How Short-Seller Carson Block Became The Most Hated Man In China

Carson Block

Photo: Screenshot via Bloomberg TV

Carson Block, the young hotshot short-seller who runs Muddy Waters Research, has become famous (or infamous) for shorting Chinese companies. He was a virtual unknown in Wall Street circles until his 2010 report on Orient Paper crippled the stock’s value.Due to Carson’s uncanny accuracy in developing targets to short, experts in the industry think he’s much better than the SEC at catching fraudsters in the act. James Rickards, senior managing director of Tangent Capital Partners, has declared, “Block is in the intelligence business where you gather tidbits of information, you fuse them together, connect the dots and then you draw a conclusion. The SEC is much more like cops. First the crime is committed, and then they go to solve the crime. But Block is looking at the crime in progress.”

An ex-colleague describes Block as “an arrogant guy with an independent and somewhat restless streak,” and Carson admits to having “discipline problems” from an early age.

When researching potential targets, he’s been known to misrepresent himself, pretending to be a potential customer.

But a brash personality and questionable tactics haven’t held Carson back. He’s continued his take downs in China, attributing it to his ability to see “through appearances to a Chinese company’s true worth.”

Carson’s road to the top has had plenty of speed bumps. His early business ventures ended in failure, and he’s shuffled around at least four different jobs before opening Muddy Waters.

He’s done it all inĀ  a short 36 years, so there are plenty of chapters to be written in the Carson Block story. We’ll be watching.

Carson was born in the small town of Summit, New Jersey

Summit has a population just over 20,000. Carson's father, Bill, ran a equity research firm called W.A.B. Capital (where Carson would later work), while his mother works as a real estate agent.

Source: W.A.B. Capital

In high school, Carson was more interested in partying than studying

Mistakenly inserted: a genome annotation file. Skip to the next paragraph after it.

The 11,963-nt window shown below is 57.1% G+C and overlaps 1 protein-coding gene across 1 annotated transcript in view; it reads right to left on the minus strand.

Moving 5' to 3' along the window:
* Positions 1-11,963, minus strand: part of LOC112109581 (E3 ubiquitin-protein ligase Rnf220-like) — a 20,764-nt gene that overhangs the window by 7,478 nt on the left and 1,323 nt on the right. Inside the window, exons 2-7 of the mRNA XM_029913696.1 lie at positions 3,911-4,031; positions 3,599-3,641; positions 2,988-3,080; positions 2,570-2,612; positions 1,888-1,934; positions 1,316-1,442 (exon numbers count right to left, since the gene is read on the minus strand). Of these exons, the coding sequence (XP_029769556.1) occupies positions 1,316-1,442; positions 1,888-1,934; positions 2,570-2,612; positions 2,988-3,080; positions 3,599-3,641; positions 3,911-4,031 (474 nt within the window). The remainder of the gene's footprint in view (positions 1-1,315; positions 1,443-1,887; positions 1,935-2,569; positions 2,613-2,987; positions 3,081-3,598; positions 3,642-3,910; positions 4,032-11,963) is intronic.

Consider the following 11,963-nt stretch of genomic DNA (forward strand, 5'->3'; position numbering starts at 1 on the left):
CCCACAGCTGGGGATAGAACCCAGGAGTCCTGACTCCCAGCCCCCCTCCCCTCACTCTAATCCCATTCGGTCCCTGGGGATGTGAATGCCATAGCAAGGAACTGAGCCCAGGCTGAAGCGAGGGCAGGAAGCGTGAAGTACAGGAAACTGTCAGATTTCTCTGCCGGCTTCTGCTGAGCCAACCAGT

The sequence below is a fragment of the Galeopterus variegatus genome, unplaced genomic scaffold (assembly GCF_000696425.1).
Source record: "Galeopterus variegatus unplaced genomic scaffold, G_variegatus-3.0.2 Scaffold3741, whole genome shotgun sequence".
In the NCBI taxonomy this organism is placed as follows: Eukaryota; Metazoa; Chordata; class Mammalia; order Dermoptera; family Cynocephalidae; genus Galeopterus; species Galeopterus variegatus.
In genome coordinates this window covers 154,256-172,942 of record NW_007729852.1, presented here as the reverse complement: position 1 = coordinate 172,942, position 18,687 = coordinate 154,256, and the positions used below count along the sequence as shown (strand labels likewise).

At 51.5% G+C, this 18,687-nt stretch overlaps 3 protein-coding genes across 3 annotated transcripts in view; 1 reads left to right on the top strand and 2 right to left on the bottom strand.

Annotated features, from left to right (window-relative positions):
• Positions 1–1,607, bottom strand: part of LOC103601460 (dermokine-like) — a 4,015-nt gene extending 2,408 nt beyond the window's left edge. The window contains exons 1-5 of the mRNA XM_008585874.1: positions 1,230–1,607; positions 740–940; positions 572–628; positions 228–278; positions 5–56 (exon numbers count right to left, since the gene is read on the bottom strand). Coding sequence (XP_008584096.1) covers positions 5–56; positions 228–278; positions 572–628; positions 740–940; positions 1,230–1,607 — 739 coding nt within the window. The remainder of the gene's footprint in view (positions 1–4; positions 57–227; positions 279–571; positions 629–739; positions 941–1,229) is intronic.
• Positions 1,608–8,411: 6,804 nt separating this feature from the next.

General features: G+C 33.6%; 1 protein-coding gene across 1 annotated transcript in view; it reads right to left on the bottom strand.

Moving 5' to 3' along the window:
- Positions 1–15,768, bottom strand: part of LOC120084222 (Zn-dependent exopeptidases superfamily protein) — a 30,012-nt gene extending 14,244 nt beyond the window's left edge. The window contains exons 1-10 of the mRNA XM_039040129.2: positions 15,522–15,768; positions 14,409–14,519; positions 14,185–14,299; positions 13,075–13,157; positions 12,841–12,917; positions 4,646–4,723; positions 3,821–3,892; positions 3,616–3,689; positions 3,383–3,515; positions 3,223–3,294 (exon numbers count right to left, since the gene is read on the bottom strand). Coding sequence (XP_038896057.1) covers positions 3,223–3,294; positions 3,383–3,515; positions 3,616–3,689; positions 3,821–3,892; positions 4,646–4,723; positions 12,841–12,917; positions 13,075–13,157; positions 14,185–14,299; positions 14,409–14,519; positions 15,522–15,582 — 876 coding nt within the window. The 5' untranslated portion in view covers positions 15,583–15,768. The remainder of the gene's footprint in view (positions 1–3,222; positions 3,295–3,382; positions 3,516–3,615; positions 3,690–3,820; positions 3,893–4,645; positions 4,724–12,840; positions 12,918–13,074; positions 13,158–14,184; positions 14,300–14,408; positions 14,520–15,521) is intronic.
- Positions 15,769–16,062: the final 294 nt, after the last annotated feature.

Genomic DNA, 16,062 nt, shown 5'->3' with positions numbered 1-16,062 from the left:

Block first traveled to Asia at the age of 15

An exchange program gave Block the opportunity to immerse himself in Asian culture by spending the summer of 1991 in Toyama, Japan.

Source: CNBC

He got his undergraduate degree at the University of Southern California

Carson majored in business administration and graduated in 1998. After school, he shuffled through jobs, working for W.A.B. Capital as a principal and opening an investment business in Shanghai before returning to the U.S. to enhance his education.

Source: W.A.B. Capital

Carson got his J.D. from the Chicago-Kent College of Law, and went on to work for the firm Jones Day

His work with the firm was primarily in mergers & acquisitions, which provided the basis for his future researching Chinese companies.

Source: Financial Times

Block left Jones Day to co-write 'Doing Business in China for Dummies'

This is another example of a young Carson jumping from career to career, trying to find his niche. In the 2007 book, Block told readers that in China 'you may face some of the most brutal negotiations you've ever seen.'

Source: Bloomberg

He also started his own storage company in Shanghai called Love Box Storage.

The company was one of the first storage businesses in China, though it was not very successful. According to the Globe and Mail, Love Box Storage has 'been pulled back from the brink of financial failure on no less than four occasions.'

Source: Globe and Mail

In 2010, Block took a trip to China that would forever change his life.

In January, he went to Baoding City to do some research on Orient Paper for father's firm. Block was astounded at the shoddy quality of the plant, saying 'The machinery was basically scrap metal that probably belonged to a state-owned enterprise.'